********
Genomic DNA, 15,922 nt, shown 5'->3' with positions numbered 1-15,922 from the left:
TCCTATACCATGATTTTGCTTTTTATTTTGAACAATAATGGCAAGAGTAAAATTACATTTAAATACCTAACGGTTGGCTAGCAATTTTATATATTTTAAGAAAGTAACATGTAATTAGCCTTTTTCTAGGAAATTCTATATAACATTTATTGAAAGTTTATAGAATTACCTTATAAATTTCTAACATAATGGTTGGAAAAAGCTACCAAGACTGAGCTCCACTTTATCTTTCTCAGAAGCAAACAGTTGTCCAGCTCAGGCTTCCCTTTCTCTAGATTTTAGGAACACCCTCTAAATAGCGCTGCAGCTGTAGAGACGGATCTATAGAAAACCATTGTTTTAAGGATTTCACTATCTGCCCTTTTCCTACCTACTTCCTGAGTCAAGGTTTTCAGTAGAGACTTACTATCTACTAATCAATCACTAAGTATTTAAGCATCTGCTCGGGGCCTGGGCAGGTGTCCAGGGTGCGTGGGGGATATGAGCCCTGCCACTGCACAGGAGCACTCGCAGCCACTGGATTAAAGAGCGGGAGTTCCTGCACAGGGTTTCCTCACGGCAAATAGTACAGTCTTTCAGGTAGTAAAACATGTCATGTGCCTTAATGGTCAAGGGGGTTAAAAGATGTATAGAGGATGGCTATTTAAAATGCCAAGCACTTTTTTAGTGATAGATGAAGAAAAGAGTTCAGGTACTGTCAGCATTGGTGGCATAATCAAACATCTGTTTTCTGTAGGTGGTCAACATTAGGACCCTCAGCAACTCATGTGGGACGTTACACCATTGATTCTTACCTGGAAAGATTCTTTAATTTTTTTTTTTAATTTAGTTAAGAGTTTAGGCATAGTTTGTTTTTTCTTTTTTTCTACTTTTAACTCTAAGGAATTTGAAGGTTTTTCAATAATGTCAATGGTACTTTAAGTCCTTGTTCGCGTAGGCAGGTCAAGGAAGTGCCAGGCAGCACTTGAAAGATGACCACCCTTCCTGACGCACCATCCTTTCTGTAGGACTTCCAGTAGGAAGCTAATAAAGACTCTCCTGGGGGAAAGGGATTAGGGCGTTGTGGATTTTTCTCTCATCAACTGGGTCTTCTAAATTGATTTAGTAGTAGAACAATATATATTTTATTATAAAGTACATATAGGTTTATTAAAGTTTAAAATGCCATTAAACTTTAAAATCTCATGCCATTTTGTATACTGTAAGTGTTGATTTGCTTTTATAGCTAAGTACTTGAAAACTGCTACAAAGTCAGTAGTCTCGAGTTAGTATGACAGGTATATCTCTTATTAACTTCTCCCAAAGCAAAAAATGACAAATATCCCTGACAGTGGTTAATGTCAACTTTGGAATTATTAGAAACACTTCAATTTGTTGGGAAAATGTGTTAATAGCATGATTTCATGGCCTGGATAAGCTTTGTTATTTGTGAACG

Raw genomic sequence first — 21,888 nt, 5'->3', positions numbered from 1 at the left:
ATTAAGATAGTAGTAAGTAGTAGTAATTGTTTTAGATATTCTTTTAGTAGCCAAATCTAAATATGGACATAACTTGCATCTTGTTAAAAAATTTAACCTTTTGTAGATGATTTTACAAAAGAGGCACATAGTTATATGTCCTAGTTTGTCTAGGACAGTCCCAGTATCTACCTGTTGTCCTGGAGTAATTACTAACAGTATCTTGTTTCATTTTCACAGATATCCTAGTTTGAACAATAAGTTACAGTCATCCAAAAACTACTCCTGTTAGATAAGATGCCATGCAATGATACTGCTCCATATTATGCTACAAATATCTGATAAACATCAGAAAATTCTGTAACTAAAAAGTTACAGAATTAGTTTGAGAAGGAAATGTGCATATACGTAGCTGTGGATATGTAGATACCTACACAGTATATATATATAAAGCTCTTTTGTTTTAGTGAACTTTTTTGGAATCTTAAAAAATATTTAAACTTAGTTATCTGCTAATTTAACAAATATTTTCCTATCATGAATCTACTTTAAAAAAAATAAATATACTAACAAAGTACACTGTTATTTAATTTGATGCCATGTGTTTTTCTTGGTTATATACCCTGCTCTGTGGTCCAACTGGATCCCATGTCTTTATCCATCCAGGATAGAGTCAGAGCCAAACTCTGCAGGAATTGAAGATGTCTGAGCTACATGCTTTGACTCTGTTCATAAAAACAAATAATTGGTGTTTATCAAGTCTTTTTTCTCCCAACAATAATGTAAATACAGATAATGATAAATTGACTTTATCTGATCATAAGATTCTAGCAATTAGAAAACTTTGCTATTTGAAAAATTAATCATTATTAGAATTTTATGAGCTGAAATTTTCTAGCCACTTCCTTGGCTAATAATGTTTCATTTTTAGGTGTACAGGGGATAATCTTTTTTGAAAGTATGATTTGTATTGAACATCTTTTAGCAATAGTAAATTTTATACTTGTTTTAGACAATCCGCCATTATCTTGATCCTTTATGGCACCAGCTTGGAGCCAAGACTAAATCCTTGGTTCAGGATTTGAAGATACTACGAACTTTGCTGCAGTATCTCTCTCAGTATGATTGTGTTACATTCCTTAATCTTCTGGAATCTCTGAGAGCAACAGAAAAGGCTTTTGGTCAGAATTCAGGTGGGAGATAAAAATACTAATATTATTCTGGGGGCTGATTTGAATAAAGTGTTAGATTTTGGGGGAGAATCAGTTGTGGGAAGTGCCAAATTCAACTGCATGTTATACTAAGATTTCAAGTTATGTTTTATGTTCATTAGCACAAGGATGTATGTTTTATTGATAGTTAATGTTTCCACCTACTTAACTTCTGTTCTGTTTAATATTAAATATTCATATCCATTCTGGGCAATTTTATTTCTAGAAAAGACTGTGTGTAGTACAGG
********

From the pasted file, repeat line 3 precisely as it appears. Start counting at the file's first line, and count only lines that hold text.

Raw genomic sequence first — 21,888 nt, 5'->3', positions numbered from 1 at the left: